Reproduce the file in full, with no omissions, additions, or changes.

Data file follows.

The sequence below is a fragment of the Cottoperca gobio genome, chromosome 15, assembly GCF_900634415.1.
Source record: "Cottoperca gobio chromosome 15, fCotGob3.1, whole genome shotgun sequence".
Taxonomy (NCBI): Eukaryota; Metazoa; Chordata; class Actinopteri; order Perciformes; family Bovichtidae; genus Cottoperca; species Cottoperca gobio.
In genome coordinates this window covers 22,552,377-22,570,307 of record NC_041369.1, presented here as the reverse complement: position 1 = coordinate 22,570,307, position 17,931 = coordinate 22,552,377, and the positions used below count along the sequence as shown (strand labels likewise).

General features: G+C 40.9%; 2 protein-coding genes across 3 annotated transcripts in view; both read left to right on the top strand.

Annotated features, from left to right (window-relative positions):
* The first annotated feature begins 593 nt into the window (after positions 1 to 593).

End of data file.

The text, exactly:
The sequence below is a fragment of the Cottoperca gobio genome, chromosome 15, assembly GCF_900634415.1.
Source record: "Cottoperca gobio chromosome 15, fCotGob3.1, whole genome shotgun sequence".
Taxonomy (NCBI): Eukaryota; Metazoa; Chordata; class Actinopteri; order Perciformes; family Bovichtidae; genus Cottoperca; species Cottoperca gobio.
In genome coordinates this window covers 22,552,377-22,570,307 of record NC_041369.1, presented here as the reverse complement: position 1 = coordinate 22,570,307, position 17,931 = coordinate 22,552,377, and the positions used below count along the sequence as shown (strand labels likewise).

General features: G+C 40.9%; 2 protein-coding genes across 3 annotated transcripts in view; both read left to right on the top strand.

Annotated features, from left to right (window-relative positions):
* The first annotated feature begins 593 nt into the window (after positions 1 to 593).